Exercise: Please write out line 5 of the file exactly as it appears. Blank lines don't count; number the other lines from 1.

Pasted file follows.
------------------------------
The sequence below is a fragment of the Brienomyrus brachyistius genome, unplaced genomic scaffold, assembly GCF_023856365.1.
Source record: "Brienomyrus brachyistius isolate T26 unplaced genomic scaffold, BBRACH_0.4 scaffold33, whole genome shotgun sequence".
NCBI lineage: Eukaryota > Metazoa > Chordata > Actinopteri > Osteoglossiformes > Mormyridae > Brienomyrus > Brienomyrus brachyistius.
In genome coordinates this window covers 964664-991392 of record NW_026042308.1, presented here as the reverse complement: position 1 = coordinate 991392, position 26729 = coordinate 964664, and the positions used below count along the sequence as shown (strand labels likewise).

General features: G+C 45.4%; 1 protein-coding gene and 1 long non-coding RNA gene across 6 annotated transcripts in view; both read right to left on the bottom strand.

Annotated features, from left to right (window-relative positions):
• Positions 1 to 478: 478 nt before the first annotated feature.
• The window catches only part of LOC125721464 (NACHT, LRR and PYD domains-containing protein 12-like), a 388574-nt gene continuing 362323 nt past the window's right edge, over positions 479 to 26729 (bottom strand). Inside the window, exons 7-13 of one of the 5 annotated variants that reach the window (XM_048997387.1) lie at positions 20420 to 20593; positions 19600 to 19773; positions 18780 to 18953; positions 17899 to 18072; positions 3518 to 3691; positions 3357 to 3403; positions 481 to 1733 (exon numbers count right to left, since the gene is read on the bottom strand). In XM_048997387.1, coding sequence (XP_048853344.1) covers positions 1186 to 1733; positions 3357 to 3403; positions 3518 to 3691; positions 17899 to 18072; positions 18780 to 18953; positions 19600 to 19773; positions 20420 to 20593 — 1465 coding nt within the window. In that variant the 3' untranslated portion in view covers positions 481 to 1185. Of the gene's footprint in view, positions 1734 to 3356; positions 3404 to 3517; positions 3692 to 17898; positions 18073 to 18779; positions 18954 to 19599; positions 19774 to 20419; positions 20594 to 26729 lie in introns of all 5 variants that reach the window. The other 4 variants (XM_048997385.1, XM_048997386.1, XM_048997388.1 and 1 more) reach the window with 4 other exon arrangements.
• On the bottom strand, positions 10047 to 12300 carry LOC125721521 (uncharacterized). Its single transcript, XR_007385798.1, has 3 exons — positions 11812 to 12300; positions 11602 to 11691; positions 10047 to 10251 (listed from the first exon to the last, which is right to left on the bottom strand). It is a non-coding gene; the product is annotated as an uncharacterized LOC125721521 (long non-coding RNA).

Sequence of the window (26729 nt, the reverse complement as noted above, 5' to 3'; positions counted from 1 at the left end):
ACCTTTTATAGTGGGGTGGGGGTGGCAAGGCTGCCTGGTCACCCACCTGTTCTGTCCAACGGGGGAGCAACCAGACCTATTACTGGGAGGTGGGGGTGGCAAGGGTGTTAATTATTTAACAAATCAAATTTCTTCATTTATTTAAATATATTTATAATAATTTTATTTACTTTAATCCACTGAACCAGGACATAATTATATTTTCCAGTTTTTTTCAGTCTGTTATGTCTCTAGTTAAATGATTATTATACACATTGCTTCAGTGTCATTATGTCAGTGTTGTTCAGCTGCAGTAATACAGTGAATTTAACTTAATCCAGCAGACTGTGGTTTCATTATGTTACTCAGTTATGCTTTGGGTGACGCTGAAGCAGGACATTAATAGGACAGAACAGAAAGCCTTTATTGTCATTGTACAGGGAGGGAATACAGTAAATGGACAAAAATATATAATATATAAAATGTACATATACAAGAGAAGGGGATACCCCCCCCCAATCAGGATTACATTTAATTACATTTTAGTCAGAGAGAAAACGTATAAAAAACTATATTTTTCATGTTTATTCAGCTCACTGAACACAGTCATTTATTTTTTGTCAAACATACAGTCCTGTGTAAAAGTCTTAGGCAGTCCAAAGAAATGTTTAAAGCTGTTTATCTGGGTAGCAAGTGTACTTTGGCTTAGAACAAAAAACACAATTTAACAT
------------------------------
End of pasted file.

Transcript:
General features: G+C 45.4%; 1 protein-coding gene and 1 long non-coding RNA gene across 6 annotated transcripts in view; both read right to left on the bottom strand.